Stretching my salad days

The Eastern prickly pear or Indian fig (Opuntia humifusa) actually grows wild throughout the eastern parts of North America.

Brrrr! The mercury plummeted to nine degrees Fahrenheit in my garden last week – which is why I am amazed to be still harvesting fresh salad greens. And I don’t mean kale and Brussels sprouts; they’re tasty and still available in my “back 40,” but tender and succulent they are not. Likewise, I don’t mean turnips, carrots or other root crops that can nestle in the relative warmth of the earth. (My root crops have been pulled and packed away into a box for winter storage.)

What I am talking about are lettuce, endive and Chinese cabbage. These vegetables, which are tender and succulent, must have antifreeze in their cells to be able to remain so in the face of such cold temperatures. Actually, that’s not far off: With gradual exposure to increasingly colder temperatures, cold-hardy plants are able to move water out of their cells into the spaces between the cells, where freezing would cause less damage. Moving water out of the cells also concentrates the solution within the cells and – if you remember from your high school Chemistry – concentrating a solution lowers the temperature at which it freezes. Warming weather reverses the process.

Mother Nature got a little hand from me in the form of row covers, which are diaphanous blankets thrown over plants to offer them additional frost protection. Spun-bonded row covers let light and water pass through. I’ve used these materials in spring and autumn for many years; but looking through the Harris Seeds catalogue (, I came across a “point-bonded row cover,” which was said to give plants an additional eight degrees or more of cold protection. That’s a lot.

A few weeks ago, I set metal arches (made from five-foot lengths of concrete block truss reinforcement) over the rows, cut the row cover to six-foot widths and laid it over the hoops, secured by additional metal hoops over the row cover. The material evidently is very effective; my guess is that endive and lettuce are cold-hardy to the low 20s and the row cover would bring protection down to the low-to-mid-teens. But this was nine degrees!

Row covers represent a tradeoff between cold protection and light transmittance. Generally, the heavier the row cover material, the warmer the temperature under the cover and the less light that reaches the plants.

So in early spring, I’ve used a 1.25-ounce cover to speed along growth of new plants. This cover lets about 70 percent of the sunlight penetrate and keeps plants about three degrees warmer than outside the cover. In early summer, I use an even lighter-weight material, 0.55 ounce, to cover my eggplants so that flea beetles don’t ravage them. Eighty-five percent of sunlight makes it through this lightweight material.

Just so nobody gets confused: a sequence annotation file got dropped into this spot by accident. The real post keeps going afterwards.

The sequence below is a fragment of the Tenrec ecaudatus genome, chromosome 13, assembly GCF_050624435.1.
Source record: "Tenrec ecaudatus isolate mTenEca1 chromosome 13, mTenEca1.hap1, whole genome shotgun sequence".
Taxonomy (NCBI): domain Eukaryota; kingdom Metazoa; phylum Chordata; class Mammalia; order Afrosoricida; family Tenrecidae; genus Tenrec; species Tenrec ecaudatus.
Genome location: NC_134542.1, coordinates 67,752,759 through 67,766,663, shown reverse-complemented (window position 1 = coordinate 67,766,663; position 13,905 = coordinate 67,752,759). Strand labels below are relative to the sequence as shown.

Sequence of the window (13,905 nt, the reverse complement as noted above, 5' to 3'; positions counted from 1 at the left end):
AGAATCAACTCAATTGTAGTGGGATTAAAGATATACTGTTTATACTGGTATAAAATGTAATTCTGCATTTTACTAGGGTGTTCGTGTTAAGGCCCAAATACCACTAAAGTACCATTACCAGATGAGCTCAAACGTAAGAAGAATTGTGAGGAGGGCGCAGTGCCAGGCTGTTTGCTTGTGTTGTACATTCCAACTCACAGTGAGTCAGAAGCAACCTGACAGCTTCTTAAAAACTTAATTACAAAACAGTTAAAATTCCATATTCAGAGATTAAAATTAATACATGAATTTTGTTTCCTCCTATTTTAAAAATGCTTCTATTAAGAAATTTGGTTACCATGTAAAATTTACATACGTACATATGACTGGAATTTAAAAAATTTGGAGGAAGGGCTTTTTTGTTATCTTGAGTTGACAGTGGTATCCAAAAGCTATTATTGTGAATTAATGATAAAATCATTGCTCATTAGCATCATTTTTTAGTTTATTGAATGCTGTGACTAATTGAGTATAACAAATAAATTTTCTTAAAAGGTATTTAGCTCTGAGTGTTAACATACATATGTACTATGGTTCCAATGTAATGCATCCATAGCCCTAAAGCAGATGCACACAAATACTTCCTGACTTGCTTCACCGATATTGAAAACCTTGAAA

The point-bonded row cover is a heavier material than row covers that I’ve used in the past. Endive, lettuce and Chinese cabbages are now snuggled under two-ounce fabric. Only about 30 percent of the sunlight – which is sparse anyway this time of year – makes it through this material. But the plants are fully grown, so don’t need to grow. To just stay alive, now, they need cold protection more than light.

So I’m driving along here in Ulster County, New York, and what do I see growing wild along the roadside? A cactus. A cactus growing wild outdoors wouldn’t be an oddity in Arizona, but New York doesn’t have the climate and soils usually associated with cacti.

The Eastern prickly pear or Indian fig (Opuntia humifusa) actually grows wild throughout the eastern parts of North America. You’re most likely to come upon the plant growing in a sunny spot in well-drained soil. Not the one I found, though: This plant was growing on a rock face, which is well-drained, on an east-facing slope right at the edge of woods – not particularly sunny.

Prickly pear cactus can be oddly attractive, even edible. The pads, once the spines have been rubbed off (not with bare hands), can eaten be raw or cooked. The red fruits are also edible. The Opuntia species usually eaten is O. ficus-indica, which is not hardy in cold climates. Even that species never tasted that good to me, so I wasn’t eager to try eating any of the roadside plant. Also, in New York, Eastern prickly pear is classified as an “‘exploitably vulnerable species,’” which means plants “likely to become threatened in the near future throughout all or a significant portion of their ranges within the state if causal factors continue unchecked.”

I lied; I did pick off one fruit for tasting. It was seedy and flavorless. All was not exploitive, though, because I am planting the seeds.

Any gardening questions? E-mail them to me at and I’ll try answering them directly or in this column. Come visit my garden at and check out my new, instructional videos at For more on local homes and gardens, go to Ulster Publishing’s



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